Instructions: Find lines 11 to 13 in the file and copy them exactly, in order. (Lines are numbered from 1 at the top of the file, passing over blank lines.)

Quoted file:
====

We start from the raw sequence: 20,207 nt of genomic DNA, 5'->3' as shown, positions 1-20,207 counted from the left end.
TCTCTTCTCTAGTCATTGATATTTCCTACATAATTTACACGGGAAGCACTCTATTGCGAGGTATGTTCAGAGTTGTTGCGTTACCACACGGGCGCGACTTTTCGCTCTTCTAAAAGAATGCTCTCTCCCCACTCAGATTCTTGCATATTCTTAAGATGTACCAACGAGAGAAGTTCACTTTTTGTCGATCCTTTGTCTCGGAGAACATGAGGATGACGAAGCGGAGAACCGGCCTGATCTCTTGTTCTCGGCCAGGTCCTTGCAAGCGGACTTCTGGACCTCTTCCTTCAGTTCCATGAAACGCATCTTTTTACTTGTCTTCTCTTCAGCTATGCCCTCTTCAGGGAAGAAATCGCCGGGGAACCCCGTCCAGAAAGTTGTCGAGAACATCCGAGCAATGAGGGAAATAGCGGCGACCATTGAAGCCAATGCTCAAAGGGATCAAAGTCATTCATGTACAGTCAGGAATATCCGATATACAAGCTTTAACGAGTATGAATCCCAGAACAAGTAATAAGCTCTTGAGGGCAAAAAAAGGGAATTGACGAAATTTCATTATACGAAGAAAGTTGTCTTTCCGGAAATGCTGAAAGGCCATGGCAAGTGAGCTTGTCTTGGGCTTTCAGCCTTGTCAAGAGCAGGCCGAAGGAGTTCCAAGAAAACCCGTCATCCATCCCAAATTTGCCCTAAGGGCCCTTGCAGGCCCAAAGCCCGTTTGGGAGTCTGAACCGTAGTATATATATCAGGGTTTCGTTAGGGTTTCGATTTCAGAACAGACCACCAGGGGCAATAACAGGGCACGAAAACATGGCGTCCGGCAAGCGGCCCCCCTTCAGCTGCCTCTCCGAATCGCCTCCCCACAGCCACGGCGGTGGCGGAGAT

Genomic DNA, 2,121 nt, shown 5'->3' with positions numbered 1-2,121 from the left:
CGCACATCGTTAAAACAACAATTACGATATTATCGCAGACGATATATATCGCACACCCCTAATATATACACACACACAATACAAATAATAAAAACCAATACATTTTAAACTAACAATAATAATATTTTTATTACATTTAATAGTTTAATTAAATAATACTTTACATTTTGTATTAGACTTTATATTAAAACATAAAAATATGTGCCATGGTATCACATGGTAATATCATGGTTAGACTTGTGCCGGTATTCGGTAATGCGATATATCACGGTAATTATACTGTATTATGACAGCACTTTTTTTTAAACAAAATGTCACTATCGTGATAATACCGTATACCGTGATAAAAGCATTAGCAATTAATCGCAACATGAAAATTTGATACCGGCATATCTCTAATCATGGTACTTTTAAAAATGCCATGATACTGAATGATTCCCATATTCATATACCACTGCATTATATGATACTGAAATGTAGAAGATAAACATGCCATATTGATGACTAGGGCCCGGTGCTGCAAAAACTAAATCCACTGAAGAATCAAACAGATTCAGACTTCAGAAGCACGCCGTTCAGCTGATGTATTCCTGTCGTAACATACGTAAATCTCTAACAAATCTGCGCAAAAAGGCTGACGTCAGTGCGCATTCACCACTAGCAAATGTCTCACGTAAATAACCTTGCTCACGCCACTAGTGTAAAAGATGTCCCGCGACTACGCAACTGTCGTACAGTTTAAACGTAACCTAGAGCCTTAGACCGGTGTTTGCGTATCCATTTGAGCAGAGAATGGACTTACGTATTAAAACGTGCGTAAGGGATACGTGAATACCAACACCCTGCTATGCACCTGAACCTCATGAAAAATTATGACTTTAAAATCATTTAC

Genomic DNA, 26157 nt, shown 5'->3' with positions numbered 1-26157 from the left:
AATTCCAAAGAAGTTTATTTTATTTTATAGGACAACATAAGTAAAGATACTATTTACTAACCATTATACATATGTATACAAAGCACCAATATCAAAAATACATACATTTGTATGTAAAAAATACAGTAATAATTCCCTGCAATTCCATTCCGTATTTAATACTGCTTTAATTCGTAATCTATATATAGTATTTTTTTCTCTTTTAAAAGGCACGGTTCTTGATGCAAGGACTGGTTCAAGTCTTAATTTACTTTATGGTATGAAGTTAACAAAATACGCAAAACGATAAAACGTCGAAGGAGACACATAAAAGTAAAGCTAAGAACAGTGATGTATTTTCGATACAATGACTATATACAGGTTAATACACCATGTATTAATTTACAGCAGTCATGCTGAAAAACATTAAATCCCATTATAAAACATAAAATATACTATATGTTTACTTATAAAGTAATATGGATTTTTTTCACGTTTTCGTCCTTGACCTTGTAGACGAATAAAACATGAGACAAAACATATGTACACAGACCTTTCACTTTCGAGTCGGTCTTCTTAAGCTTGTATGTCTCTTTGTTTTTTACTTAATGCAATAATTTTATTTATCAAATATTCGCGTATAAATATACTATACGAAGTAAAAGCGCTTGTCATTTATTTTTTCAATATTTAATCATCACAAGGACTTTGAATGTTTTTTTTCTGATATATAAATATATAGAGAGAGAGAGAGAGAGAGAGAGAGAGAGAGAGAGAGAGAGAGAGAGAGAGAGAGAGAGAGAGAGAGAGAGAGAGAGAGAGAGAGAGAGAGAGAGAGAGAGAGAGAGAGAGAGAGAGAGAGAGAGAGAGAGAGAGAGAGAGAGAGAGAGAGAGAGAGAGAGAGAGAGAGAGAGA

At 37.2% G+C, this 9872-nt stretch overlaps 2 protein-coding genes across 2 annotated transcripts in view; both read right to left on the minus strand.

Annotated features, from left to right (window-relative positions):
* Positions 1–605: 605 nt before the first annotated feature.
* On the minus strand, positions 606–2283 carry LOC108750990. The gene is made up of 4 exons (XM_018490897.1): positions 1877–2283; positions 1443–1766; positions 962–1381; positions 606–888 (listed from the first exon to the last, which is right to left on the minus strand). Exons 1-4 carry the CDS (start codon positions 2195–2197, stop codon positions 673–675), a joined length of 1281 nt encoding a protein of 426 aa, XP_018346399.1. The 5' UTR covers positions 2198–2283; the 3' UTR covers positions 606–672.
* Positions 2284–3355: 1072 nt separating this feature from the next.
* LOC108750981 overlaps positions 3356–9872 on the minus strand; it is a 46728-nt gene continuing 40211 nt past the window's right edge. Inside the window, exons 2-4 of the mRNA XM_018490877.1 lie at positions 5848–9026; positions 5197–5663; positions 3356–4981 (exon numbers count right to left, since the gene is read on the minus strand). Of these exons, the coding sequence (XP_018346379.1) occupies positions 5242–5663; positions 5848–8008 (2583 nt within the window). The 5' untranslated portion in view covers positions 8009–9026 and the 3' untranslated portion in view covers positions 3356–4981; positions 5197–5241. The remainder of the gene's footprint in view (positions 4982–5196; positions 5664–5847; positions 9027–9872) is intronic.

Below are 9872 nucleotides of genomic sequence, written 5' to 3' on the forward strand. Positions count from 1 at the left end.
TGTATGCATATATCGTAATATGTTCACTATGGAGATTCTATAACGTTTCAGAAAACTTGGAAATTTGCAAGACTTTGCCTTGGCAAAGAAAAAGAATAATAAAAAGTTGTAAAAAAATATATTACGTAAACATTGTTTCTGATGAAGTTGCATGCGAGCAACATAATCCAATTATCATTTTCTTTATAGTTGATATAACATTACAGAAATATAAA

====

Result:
* Positions 2284–3355: 1072 nt separating this feature from the next.
* LOC108750981 overlaps positions 3356–9872 on the minus strand; it is a 46728-nt gene continuing 40211 nt past the window's right edge. Inside the window, exons 2-4 of the mRNA XM_018490877.1 lie at positions 5848–9026; positions 5197–5663; positions 3356–4981 (exon numbers count right to left, since the gene is read on the minus strand). Of these exons, the coding sequence (XP_018346379.1) occupies positions 5242–5663; positions 5848–8008 (2583 nt within the window). The 5' untranslated portion in view covers positions 8009–9026 and the 3' untranslated portion in view covers positions 3356–4981; positions 5197–5241. The remainder of the gene's footprint in view (positions 4982–5196; positions 5664–5847; positions 9027–9872) is intronic.

Below are 9872 nucleotides of genomic sequence, written 5' to 3' on the forward strand. Positions count from 1 at the left end.